English

Definition of age verb from the Oxford Advanced Learner's Dictionary

     

    age

     verb
    verb
    BrE BrE//eɪdʒ//
     
    ; NAmE NAmE//eɪdʒ//
     
    In British English the present participle can also be spelled ageing.Verb Forms present simple I / you / we / they age
    BrE BrE//eɪdʒ//
     
    ; NAmE NAmE//eɪdʒ//
     
    he / she / it ages
    BrE BrE//ˈeɪdʒɪz//
     
    ; NAmE NAmE//ˈeɪdʒɪz//
     
    past simple aged
    BrE BrE//eɪdʒd//
     
    ; NAmE NAmE//eɪdʒd//
     
    past participle aged
    BrE BrE//eɪdʒd//
     
    ; NAmE NAmE//eɪdʒd//
     
    -ing form aging
    BrE BrE//ˈeɪdʒɪŋ//
     
    ; NAmE NAmE//ˈeɪdʒɪŋ//
     
     
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  1. 1[intransitive] to become older As he aged, his memory got worse. The population is aging (= more people are living longer).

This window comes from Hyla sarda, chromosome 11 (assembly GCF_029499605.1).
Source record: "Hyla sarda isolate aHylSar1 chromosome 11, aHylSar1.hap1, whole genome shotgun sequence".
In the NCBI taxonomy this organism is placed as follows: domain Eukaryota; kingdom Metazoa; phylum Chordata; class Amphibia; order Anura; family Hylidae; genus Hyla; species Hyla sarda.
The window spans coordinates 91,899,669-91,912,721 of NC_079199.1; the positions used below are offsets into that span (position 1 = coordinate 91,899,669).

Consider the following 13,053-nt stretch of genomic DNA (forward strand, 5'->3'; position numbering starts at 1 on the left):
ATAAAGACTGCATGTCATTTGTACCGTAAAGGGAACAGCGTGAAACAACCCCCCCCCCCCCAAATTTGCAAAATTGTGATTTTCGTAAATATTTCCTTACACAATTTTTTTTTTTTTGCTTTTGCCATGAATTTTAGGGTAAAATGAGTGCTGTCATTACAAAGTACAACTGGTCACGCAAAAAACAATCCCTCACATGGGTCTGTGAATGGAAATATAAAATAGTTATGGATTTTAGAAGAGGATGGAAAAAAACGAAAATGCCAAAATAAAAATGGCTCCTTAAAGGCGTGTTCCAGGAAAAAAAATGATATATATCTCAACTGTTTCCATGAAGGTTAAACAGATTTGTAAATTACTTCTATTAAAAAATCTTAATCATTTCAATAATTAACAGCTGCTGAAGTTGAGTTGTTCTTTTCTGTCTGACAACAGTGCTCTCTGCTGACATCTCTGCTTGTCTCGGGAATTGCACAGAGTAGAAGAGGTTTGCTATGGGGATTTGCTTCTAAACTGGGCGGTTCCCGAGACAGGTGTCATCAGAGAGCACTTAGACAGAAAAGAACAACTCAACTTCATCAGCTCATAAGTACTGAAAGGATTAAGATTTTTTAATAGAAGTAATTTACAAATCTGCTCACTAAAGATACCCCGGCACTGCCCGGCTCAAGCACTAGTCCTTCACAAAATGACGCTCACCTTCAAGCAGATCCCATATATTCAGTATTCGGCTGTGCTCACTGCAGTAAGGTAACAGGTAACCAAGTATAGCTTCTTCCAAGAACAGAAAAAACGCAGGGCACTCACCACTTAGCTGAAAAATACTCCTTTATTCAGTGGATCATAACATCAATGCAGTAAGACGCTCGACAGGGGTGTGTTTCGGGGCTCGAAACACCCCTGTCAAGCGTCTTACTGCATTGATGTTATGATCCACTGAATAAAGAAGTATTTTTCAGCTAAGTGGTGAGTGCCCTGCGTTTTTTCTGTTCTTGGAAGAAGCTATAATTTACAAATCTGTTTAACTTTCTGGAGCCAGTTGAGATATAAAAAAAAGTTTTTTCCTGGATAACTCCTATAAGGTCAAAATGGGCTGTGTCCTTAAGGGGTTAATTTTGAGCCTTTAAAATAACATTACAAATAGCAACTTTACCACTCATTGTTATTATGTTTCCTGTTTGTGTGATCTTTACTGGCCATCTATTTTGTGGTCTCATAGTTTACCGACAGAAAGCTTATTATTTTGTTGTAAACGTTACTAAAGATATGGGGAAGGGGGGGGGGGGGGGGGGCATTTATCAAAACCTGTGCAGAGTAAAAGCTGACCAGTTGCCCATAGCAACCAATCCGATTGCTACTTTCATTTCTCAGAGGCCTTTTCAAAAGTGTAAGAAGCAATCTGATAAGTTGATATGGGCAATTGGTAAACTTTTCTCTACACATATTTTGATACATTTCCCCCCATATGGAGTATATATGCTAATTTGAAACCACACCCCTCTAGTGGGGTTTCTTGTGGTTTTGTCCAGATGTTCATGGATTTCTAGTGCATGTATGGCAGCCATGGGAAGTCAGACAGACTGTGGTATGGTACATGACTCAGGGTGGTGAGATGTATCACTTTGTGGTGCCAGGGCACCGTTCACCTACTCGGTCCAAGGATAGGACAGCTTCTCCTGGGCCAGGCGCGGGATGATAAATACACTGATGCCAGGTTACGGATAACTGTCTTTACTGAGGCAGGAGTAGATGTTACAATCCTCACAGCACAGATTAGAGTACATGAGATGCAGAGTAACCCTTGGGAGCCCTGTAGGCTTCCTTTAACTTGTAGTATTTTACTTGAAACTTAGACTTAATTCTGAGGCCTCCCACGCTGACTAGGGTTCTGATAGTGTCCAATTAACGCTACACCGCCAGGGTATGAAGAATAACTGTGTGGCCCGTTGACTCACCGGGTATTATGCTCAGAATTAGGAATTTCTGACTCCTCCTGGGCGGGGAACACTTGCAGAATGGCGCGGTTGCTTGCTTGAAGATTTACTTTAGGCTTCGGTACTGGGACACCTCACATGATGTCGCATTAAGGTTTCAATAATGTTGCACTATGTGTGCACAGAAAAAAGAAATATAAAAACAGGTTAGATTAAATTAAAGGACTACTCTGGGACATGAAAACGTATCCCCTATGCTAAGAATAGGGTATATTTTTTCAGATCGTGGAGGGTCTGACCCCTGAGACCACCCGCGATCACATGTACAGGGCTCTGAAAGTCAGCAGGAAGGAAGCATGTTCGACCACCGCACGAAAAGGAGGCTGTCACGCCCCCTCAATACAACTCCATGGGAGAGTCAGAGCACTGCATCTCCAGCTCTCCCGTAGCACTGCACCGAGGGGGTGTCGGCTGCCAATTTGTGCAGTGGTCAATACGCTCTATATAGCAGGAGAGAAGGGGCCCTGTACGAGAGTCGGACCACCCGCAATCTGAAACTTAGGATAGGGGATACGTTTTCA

2. 2[transitive] to make somebody/something look, feel or seem older age somebody The shock has aged her. age something Exposure to the sun ages the skin. These photos have been artificially aged.
  3. 3[intransitive, transitive] to develop in flavour over a period of time; to allow something to do this synonym mature The cheese is left to age for at least a year. age something The wine is aged in oak casks.
  4. Word Origin Middle English: from Old French, based on Latin aetas, aetat-, from aevum ‘age, era’.Extra examples He had put on weight and aged a little. My mother has really aged since she became ill. The shock has aged her a lot. This wine has not aged well. a rapidly ageing/​aging population
See the Oxford Advanced American Dictionary entry: age